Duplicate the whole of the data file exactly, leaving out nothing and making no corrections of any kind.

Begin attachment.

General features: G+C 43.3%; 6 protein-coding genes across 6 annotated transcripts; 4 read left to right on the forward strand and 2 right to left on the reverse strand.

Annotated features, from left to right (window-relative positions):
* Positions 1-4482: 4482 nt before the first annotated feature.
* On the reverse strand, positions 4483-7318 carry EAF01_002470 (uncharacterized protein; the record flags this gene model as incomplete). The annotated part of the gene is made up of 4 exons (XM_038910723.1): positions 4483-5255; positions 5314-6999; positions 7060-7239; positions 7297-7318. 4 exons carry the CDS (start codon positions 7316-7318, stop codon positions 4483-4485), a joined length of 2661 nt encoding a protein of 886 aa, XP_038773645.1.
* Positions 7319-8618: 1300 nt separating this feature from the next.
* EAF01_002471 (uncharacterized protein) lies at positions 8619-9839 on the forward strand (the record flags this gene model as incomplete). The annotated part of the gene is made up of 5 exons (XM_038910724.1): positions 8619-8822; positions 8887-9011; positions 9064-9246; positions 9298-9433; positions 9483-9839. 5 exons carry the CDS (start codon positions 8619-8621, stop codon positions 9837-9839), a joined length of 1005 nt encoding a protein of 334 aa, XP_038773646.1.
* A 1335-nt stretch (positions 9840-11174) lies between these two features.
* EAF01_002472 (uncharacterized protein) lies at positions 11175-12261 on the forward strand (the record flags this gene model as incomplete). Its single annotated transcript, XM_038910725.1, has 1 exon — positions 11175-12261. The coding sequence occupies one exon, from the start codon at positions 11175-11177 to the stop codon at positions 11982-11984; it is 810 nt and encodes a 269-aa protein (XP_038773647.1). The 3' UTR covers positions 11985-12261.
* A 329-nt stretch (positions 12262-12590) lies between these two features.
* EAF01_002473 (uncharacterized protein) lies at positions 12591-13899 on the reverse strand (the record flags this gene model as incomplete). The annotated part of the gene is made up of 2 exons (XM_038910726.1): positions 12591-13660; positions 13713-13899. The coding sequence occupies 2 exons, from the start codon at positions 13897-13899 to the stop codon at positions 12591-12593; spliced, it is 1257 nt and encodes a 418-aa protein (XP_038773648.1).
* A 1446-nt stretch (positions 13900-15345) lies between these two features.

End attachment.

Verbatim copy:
General features: G+C 43.3%; 6 protein-coding genes across 6 annotated transcripts; 4 read left to right on the forward strand and 2 right to left on the reverse strand.

Annotated features, from left to right (window-relative positions):
* Positions 1-4482: 4482 nt before the first annotated feature.
* On the reverse strand, positions 4483-7318 carry EAF01_002470 (uncharacterized protein; the record flags this gene model as incomplete). The annotated part of the gene is made up of 4 exons (XM_038910723.1): positions 4483-5255; positions 5314-6999; positions 7060-7239; positions 7297-7318. 4 exons carry the CDS (start codon positions 7316-7318, stop codon positions 4483-4485), a joined length of 2661 nt encoding a protein of 886 aa, XP_038773645.1.
* Positions 7319-8618: 1300 nt separating this feature from the next.
* EAF01_002471 (uncharacterized protein) lies at positions 8619-9839 on the forward strand (the record flags this gene model as incomplete). The annotated part of the gene is made up of 5 exons (XM_038910724.1): positions 8619-8822; positions 8887-9011; positions 9064-9246; positions 9298-9433; positions 9483-9839. 5 exons carry the CDS (start codon positions 8619-8621, stop codon positions 9837-9839), a joined length of 1005 nt encoding a protein of 334 aa, XP_038773646.1.
* A 1335-nt stretch (positions 9840-11174) lies between these two features.
* EAF01_002472 (uncharacterized protein) lies at positions 11175-12261 on the forward strand (the record flags this gene model as incomplete). Its single annotated transcript, XM_038910725.1, has 1 exon — positions 11175-12261. The coding sequence occupies one exon, from the start codon at positions 11175-11177 to the stop codon at positions 11982-11984; it is 810 nt and encodes a 269-aa protein (XP_038773647.1). The 3' UTR covers positions 11985-12261.
* A 329-nt stretch (positions 12262-12590) lies between these two features.
* EAF01_002473 (uncharacterized protein) lies at positions 12591-13899 on the reverse strand (the record flags this gene model as incomplete). The annotated part of the gene is made up of 2 exons (XM_038910726.1): positions 12591-13660; positions 13713-13899. The coding sequence occupies 2 exons, from the start codon at positions 13897-13899 to the stop codon at positions 12591-12593; spliced, it is 1257 nt and encodes a 418-aa protein (XP_038773648.1).
* A 1446-nt stretch (positions 13900-15345) lies between these two features.